Current News



Stoneman Douglas gunman was not as incapacitated as defense portrayed, prosecution says in rebuttal

Rafael Olmeda, South Florida Sun-Sentinel on

Published in News & Features

FORT LAUDERDALE, Fla. — The gunman who shot and killed 17 people at Marjory Stoneman Douglas High School in 2018 wasn’t nearly as mentally incapacitated as defense witnesses portrayed him, prosecutors said Tuesday.

Assistant State Attorneys Mike Satz, Jeff Marcus and Carolyn McCann are preparing to introduce testimony in the words of the defendant himself, which included detailed descriptions of the time he spent before, during and after the mass shooting.

It includes an unproven assertion that two victims were conscious and alert in their final moments as they waited for Nikolas Cruz to reach them and open fire.

The behavior of Cruz is better explained by antisocial personality disorder than by anything his mother consumed while she was pregnant with him, prosecutors say.

In the defense case, which wrapped up on Sept. 14, attorneys and witnesses pointed to fetal alcohol spectrum disorder to account for the defendant’s lessened ability to control himself when he tore through the Parkland high school with an AR-15-style rifle. Defense lawyers want jurors to consider the physical ailment as a mitigating factor to argue against the death penalty, though they concede Cruz was not insane and deserves life in prison for the 17 murders.

Prosecutors said the evidence does not support even that limited plea for mercy. A defense expert testified that people who suffer from fetal alcohol spectrum disorder lack the brain’s “executive function” required to make complex decisions and carry out detailed plans.

Cruz exhibited both abilities, the prosecutors argued, and shared them with mental health experts who interviewed him on behalf of the prosecution. In those recorded interviews, Cruz explained his actions before, during and after his rampage. He told an Uber driver that he was carrying musical instruments in his bag so that she wouldn’t know it was a rifle. He shot students Meadow Pollack and Cara Loughran because they “gave him a dirty look,” Satz said, citing one video.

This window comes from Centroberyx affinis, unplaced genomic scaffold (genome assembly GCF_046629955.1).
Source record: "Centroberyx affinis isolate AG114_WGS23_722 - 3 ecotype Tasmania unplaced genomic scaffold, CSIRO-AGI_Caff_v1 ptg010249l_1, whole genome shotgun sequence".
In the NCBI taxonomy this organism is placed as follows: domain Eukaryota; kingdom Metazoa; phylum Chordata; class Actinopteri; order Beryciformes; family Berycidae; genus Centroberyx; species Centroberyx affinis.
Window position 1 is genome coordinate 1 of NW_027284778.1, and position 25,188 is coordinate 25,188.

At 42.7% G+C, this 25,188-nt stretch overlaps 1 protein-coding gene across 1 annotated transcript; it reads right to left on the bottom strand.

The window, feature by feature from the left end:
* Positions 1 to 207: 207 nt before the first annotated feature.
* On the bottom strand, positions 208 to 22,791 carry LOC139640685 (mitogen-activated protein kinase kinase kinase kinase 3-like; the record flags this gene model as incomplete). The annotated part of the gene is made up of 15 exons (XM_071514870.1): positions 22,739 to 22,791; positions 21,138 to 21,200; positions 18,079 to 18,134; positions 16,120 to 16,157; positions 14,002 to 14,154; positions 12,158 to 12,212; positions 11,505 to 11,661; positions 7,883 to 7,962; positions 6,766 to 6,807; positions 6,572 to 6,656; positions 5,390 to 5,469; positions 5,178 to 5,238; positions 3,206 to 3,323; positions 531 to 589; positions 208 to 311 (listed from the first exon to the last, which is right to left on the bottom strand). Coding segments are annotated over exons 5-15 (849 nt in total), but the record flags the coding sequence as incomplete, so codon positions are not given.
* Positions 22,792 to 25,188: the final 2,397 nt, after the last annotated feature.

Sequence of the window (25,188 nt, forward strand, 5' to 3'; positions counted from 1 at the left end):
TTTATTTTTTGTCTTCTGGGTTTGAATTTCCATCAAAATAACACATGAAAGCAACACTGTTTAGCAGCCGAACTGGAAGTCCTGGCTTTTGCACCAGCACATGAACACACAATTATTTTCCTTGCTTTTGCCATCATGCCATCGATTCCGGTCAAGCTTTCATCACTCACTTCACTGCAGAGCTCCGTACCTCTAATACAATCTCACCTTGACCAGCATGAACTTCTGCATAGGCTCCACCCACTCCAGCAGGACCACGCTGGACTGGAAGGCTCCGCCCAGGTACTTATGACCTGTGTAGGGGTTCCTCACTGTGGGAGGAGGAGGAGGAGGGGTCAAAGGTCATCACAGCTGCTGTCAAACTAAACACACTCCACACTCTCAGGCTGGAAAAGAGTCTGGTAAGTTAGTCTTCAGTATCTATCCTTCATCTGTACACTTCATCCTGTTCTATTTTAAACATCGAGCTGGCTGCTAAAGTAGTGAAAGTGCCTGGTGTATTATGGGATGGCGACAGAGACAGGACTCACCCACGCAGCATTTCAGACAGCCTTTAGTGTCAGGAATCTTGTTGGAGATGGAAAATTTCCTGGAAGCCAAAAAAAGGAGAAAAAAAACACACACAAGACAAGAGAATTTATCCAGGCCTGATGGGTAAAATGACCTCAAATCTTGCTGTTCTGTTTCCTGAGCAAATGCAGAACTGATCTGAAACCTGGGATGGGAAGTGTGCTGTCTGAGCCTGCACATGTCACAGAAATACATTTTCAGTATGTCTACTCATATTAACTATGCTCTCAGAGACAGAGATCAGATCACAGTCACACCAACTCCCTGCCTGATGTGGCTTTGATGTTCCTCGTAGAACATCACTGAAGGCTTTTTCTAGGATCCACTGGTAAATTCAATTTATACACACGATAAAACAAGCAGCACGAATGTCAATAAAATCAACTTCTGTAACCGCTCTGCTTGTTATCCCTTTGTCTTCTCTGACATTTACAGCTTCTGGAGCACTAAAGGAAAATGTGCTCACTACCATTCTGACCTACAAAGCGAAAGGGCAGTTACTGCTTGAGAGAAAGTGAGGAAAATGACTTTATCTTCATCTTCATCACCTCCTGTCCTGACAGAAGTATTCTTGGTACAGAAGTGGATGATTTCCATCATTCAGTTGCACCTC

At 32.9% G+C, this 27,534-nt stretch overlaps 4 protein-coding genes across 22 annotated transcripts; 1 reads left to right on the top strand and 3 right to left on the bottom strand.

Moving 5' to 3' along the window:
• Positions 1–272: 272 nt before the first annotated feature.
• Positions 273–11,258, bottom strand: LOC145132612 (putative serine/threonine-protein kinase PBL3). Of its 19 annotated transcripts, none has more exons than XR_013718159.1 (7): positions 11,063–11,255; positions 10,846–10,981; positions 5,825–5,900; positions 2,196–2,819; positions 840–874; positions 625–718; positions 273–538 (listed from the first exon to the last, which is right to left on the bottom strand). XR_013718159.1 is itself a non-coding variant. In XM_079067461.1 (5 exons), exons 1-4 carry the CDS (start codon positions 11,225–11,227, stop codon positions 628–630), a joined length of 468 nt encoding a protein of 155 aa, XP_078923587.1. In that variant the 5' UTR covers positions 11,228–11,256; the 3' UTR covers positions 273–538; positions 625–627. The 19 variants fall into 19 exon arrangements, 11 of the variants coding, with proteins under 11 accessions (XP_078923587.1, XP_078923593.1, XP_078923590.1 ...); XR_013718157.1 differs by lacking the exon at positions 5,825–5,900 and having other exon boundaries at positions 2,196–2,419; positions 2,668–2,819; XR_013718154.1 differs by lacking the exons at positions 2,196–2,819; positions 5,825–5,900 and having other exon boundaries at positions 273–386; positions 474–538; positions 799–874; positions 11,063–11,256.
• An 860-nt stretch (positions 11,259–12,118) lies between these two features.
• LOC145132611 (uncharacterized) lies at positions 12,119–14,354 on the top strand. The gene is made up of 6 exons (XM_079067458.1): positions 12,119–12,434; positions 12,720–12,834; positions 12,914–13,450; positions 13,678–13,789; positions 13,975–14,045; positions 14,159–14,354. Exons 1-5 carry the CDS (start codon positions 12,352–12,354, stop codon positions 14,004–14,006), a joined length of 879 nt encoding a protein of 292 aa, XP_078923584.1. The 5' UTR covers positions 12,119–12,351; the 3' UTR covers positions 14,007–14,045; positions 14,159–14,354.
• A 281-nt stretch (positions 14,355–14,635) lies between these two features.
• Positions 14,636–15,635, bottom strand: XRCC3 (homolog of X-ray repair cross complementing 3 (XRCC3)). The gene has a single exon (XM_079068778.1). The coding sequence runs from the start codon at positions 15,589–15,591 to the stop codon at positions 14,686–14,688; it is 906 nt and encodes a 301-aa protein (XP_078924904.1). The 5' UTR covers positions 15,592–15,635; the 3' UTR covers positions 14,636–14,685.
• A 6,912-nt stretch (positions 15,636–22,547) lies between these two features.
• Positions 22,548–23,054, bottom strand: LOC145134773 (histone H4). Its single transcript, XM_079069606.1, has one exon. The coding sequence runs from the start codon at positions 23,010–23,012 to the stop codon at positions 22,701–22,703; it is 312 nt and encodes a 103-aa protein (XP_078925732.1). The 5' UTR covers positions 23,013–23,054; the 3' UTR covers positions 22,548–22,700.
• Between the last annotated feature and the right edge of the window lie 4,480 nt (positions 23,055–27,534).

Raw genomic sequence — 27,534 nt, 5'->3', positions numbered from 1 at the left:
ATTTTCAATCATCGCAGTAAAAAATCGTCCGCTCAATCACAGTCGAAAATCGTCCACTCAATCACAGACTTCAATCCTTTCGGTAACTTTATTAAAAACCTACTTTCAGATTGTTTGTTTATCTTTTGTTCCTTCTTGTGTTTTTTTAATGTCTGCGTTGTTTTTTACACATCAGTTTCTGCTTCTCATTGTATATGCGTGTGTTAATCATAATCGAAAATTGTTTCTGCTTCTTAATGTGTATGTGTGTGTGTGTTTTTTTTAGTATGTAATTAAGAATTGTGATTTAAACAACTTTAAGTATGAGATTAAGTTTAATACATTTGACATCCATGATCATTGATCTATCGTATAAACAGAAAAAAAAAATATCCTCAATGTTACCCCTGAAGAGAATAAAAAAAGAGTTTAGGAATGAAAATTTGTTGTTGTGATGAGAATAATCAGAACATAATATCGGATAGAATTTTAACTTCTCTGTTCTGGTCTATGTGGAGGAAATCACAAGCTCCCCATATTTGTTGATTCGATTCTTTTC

The victims’ faces are not visible on surveillance footage of Pollack and Loughran’s final moments, which the jury has already seen. Any discussion from Cruz would be the first public indication that they knew as Cruz walked toward them that they were about to die. There was no discussion in court whether the assertion reflects what really happened.

Lead defense lawyer Melisa McNeill argued against allowing jurors to hear the new testimony. Prosecutors are supposed to use their rebuttal case to contradict or minimize the defense presentation, she said, but the statements by Cruz could be seen as a way to bolster the state’s argument that the murders were “heinous, atrocious and cruel” as well as “cold, calculated and premeditated,” aggravating factors that prosecutors use to argue for the death penalty.


The state is supposed to be done presenting aggravating factors. Prosecutors argued that the testimony addresses issues raised by the defense, including the defendant’s inability to plan, poor concentration and expressions of remorse.

Broward Circuit Judge Elizabeth Scherer ruled the video evidence can be shown to the jury.

Cruz, 24, has confessed to killing 17 people and wounding 17 others in Parkland in a Valentine’s Day massacre.

The defendant faces the death penalty for each of the 17 murders he committed. Defense lawyers sought to convince jurors he was in a lifelong battle for control of his own behavior, and they will challenge likely prosecution efforts to downplay his mental health history.

A jury’s unanimous vote is required to sentence Cruz to death; otherwise he will be sentenced to life in prison.

The courts will be closed Wednesday and Thursday due to Hurricane Ian, delaying the prosecution’s rebuttal. For now, closing arguments are scheduled for the week of Oct. 10.


©2022 South Florida Sun-Sentinel. Visit Distributed by Tribune Content Agency, LLC.


blog comments powered by Disqus